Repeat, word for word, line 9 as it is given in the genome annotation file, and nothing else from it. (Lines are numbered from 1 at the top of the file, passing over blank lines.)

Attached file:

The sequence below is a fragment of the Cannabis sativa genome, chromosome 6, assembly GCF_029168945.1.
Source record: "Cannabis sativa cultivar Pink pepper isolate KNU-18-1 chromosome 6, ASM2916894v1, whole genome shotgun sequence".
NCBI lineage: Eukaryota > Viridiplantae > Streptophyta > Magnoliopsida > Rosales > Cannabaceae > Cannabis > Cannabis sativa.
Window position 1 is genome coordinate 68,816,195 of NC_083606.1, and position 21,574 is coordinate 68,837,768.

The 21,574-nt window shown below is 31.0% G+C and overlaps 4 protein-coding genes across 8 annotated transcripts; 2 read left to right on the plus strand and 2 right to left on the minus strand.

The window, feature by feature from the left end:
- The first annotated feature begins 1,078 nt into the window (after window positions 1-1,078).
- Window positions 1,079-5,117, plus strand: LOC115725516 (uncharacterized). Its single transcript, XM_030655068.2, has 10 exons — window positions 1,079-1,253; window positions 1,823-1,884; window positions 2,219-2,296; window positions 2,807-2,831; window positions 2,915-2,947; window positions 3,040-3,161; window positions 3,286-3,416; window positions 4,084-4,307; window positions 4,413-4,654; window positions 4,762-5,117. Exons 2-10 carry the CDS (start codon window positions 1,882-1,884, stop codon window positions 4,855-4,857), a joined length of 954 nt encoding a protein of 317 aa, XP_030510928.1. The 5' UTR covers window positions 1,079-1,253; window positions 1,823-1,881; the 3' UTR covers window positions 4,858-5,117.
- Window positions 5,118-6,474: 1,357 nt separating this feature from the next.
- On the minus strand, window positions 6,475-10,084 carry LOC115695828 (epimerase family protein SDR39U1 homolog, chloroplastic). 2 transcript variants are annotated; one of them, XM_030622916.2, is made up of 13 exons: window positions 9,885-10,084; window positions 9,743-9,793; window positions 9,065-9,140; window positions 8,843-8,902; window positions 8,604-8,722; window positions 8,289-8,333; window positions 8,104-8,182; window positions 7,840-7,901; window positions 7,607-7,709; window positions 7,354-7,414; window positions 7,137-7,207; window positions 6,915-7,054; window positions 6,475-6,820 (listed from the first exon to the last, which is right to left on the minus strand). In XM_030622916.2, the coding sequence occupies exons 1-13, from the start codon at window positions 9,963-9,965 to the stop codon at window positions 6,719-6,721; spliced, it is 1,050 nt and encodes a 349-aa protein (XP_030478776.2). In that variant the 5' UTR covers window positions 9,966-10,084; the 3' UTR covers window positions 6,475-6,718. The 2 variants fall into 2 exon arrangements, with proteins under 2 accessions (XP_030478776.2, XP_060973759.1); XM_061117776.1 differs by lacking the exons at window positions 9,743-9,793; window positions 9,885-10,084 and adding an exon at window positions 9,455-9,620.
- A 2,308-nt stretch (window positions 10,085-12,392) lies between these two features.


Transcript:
- Window positions 5,118-6,474: 1,357 nt separating this feature from the next.